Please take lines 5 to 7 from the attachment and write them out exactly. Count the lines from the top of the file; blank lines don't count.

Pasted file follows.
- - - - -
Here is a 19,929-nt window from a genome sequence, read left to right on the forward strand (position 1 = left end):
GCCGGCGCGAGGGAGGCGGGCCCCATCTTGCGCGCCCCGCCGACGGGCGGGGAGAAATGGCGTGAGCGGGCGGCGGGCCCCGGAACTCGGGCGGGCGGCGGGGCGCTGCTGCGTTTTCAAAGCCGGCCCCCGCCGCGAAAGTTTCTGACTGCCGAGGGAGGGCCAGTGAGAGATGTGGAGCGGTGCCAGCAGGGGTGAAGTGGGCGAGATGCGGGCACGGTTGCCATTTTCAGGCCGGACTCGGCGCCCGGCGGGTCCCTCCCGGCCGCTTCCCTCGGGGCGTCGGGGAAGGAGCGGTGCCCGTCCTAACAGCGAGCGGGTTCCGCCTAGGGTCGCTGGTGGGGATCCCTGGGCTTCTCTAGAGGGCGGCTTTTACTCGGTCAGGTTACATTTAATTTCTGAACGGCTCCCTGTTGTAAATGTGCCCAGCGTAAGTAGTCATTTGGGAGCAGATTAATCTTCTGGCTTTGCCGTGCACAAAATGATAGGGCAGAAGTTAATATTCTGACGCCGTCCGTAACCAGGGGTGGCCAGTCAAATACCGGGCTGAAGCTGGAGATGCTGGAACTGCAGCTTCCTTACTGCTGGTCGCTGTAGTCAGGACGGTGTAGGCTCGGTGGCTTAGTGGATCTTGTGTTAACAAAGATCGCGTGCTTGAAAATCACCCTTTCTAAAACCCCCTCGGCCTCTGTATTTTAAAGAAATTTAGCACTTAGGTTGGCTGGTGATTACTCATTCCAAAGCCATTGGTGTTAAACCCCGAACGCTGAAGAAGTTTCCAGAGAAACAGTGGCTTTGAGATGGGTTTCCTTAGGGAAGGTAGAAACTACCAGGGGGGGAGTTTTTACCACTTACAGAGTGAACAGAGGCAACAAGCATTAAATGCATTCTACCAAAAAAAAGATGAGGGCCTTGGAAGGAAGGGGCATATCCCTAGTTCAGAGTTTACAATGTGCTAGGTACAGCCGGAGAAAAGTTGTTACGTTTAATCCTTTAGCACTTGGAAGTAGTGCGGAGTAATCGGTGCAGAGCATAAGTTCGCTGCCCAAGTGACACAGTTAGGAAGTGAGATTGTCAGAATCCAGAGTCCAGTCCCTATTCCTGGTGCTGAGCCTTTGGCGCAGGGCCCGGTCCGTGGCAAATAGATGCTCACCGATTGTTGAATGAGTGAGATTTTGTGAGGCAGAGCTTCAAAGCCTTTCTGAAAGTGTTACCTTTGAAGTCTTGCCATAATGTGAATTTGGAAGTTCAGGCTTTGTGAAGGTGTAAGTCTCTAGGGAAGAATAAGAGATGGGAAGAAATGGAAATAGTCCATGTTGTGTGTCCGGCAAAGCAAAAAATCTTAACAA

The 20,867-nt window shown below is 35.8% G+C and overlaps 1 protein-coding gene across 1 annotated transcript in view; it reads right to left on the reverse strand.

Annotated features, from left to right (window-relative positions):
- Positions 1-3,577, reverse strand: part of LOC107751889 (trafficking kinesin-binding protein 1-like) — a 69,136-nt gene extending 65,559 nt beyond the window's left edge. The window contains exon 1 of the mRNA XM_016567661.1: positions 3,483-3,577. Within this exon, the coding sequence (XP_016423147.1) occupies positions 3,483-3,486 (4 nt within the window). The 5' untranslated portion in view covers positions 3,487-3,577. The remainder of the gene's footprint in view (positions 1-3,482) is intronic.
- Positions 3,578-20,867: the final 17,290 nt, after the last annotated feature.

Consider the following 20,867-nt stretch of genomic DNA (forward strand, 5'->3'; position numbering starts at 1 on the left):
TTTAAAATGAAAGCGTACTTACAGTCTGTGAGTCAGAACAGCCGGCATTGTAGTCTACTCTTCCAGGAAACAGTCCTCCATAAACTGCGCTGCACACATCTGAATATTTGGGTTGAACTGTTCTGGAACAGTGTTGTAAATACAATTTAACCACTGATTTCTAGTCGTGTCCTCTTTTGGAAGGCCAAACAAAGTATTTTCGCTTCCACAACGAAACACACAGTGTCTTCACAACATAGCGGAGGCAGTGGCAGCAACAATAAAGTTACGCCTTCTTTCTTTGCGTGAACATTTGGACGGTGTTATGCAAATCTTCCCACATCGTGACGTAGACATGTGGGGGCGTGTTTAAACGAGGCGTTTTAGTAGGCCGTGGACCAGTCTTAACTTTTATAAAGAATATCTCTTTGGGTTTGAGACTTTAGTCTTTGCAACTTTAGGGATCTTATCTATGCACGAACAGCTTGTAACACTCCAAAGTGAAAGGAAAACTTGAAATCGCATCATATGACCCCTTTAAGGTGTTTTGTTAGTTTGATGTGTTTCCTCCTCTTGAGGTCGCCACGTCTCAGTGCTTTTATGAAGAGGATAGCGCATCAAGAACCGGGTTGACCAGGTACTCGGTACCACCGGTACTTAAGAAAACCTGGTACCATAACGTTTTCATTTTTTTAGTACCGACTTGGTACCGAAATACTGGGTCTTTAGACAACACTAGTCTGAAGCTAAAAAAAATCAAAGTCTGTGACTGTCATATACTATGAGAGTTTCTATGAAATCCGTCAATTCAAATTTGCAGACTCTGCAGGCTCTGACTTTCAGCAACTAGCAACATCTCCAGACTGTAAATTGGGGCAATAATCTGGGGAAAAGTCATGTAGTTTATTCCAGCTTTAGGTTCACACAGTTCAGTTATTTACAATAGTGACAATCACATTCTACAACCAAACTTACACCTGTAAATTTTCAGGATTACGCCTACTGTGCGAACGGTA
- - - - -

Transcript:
- Positions 1-3,577, reverse strand: part of LOC107751889 (trafficking kinesin-binding protein 1-like) — a 69,136-nt gene extending 65,559 nt beyond the window's left edge. The window contains exon 1 of the mRNA XM_016567661.1: positions 3,483-3,577. Within this exon, the coding sequence (XP_016423147.1) occupies positions 3,483-3,486 (4 nt within the window). The 5' untranslated portion in view covers positions 3,487-3,577. The remainder of the gene's footprint in view (positions 1-3,482) is intronic.
- Positions 3,578-20,867: the final 17,290 nt, after the last annotated feature.

Consider the following 20,867-nt stretch of genomic DNA (forward strand, 5'->3'; position numbering starts at 1 on the left):